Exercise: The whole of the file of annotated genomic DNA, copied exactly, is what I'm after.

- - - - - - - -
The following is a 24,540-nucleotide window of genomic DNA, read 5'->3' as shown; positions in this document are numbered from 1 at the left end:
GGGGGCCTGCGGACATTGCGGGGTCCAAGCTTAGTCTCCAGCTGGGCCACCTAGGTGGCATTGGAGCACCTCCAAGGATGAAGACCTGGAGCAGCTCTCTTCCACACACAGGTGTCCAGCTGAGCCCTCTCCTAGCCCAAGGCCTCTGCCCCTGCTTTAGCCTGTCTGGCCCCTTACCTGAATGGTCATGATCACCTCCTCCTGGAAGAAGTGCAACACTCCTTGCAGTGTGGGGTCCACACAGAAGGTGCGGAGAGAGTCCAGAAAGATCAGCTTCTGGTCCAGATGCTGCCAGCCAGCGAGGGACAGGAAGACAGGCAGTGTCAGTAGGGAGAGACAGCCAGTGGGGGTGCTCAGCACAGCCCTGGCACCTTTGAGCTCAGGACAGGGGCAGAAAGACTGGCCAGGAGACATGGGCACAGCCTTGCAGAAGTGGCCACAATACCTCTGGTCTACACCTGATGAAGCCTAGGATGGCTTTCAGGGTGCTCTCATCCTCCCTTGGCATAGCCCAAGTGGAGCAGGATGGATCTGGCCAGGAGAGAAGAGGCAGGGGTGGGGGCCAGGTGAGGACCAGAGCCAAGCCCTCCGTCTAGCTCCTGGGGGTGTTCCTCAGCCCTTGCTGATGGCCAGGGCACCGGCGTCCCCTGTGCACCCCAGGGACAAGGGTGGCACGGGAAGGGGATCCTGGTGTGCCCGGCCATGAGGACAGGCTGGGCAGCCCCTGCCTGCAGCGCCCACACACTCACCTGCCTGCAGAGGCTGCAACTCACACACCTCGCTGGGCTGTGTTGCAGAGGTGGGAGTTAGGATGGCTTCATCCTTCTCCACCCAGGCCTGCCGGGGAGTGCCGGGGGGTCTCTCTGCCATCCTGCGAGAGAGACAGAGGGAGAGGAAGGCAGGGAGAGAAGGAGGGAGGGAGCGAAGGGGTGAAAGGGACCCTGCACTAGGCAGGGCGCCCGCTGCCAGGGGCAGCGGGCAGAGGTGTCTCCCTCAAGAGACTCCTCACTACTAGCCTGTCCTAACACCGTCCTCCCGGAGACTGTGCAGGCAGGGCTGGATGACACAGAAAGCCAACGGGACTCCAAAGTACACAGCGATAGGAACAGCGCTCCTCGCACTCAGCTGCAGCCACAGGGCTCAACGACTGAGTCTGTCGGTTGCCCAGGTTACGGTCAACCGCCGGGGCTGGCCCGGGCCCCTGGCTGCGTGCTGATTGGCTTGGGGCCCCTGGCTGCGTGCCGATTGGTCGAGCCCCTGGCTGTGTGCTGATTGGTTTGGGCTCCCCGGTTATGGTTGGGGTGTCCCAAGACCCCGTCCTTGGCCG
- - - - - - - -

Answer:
The following is a 24,540-nucleotide window of genomic DNA, read 5'->3' as shown; positions in this document are numbered from 1 at the left end:
GGGGGCCTGCGGACATTGCGGGGTCCAAGCTTAGTCTCCAGCTGGGCCACCTAGGTGGCATTGGAGCACCTCCAAGGATGAAGACCTGGAGCAGCTCTCTTCCACACACAGGTGTCCAGCTGAGCCCTCTCCTAGCCCAAGGCCTCTGCCCCTGCTTTAGCCTGTCTGGCCCCTTACCTGAATGGTCATGATCACCTCCTCCTGGAAGAAGTGCAACACTCCTTGCAGTGTGGGGTCCACACAGAAGGTGCGGAGAGAGTCCAGAAAGATCAGCTTCTGGTCCAGATGCTGCCAGCCAGCGAGGGACAGGAAGACAGGCAGTGTCAGTAGGGAGAGACAGCCAGTGGGGGTGCTCAGCACAGCCCTGGCACCTTTGAGCTCAGGACAGGGGCAGAAAGACTGGCCAGGAGACATGGGCACAGCCTTGCAGAAGTGGCCACAATACCTCTGGTCTACACCTGATGAAGCCTAGGATGGCTTTCAGGGTGCTCTCATCCTCCCTTGGCATAGCCCAAGTGGAGCAGGATGGATCTGGCCAGGAGAGAAGAGGCAGGGGTGGGGGCCAGGTGAGGACCAGAGCCAAGCCCTCCGTCTAGCTCCTGGGGGTGTTCCTCAGCCCTTGCTGATGGCCAGGGCACCGGCGTCCCCTGTGCACCCCAGGGACAAGGGTGGCACGGGAAGGGGATCCTGGTGTGCCCGGCCATGAGGACAGGCTGGGCAGCCCCTGCCTGCAGCGCCCACACACTCACCTGCCTGCAGAGGCTGCAACTCACACACCTCGCTGGGCTGTGTTGCAGAGGTGGGAGTTAGGATGGCTTCATCCTTCTCCACCCAGGCCTGCCGGGGAGTGCCGGGGGGTCTCTCTGCCATCCTGCGAGAGAGACAGAGGGAGAGGAAGGCAGGGAGAGAAGGAGGGAGGGAGCGAAGGGGTGAAAGGGACCCTGCACTAGGCAGGGCGCCCGCTGCCAGGGGCAGCGGGCAGAGGTGTCTCCCTCAAGAGACTCCTCACTACTAGCCTGTCCTAACACCGTCCTCCCGGAGACTGTGCAGGCAGGGCTGGATGACACAGAAAGCCAACGGGACTCCAAAGTACACAGCGATAGGAACAGCGCTCCTCGCACTCAGCTGCAGCCACAGGGCTCAACGACTGAGTCTGTCGGTTGCCCAGGTTACGGTCAACCGCCGGGGCTGGCCCGGGCCCCTGGCTGCGTGCTGATTGGCTTGGGGCCCCTGGCTGCGTGCCGATTGGTCGAGCCCCTGGCTGTGTGCTGATTGGTTTGGGCTCCCCGGTTATGGTTGGGGTGTCCCAAGACCCCGTCCTTGGCCG